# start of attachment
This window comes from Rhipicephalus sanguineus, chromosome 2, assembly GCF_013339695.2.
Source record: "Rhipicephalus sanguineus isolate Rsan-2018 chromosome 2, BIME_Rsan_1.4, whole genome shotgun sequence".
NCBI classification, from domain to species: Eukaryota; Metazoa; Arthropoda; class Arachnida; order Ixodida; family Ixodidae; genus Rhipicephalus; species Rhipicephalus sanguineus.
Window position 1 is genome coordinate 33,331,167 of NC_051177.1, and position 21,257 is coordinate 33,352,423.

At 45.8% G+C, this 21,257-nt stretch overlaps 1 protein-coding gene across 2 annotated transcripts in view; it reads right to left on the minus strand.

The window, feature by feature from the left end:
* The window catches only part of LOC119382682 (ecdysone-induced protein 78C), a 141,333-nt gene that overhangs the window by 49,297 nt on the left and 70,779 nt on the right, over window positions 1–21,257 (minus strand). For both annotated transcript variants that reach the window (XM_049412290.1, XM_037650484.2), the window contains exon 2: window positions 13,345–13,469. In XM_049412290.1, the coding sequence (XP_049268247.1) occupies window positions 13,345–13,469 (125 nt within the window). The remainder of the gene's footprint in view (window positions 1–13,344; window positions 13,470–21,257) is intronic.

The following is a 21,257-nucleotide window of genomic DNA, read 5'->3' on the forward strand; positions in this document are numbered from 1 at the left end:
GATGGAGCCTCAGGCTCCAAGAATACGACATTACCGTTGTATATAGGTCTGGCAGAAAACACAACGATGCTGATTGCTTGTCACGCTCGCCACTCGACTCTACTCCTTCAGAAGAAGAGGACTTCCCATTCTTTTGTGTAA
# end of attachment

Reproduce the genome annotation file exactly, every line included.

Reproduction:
This window comes from Rhipicephalus sanguineus, chromosome 2, assembly GCF_013339695.2.
Source record: "Rhipicephalus sanguineus isolate Rsan-2018 chromosome 2, BIME_Rsan_1.4, whole genome shotgun sequence".
NCBI classification, from domain to species: Eukaryota; Metazoa; Arthropoda; class Arachnida; order Ixodida; family Ixodidae; genus Rhipicephalus; species Rhipicephalus sanguineus.
Window position 1 is genome coordinate 33,331,167 of NC_051177.1, and position 21,257 is coordinate 33,352,423.

At 45.8% G+C, this 21,257-nt stretch overlaps 1 protein-coding gene across 2 annotated transcripts in view; it reads right to left on the minus strand.

The window, feature by feature from the left end:
* The window catches only part of LOC119382682 (ecdysone-induced protein 78C), a 141,333-nt gene that overhangs the window by 49,297 nt on the left and 70,779 nt on the right, over window positions 1–21,257 (minus strand). For both annotated transcript variants that reach the window (XM_049412290.1, XM_037650484.2), the window contains exon 2: window positions 13,345–13,469. In XM_049412290.1, the coding sequence (XP_049268247.1) occupies window positions 13,345–13,469 (125 nt within the window). The remainder of the gene's footprint in view (window positions 1–13,344; window positions 13,470–21,257) is intronic.

The following is a 21,257-nucleotide window of genomic DNA, read 5'->3' on the forward strand; positions in this document are numbered from 1 at the left end:
GATGGAGCCTCAGGCTCCAAGAATACGACATTACCGTTGTATATAGGTCTGGCAGAAAACACAACGATGCTGATTGCTTGTCACGCTCGCCACTCGACTCTACTCCTTCAGAAGAAGAGGACTTCCCATTCTTTTGTGTAA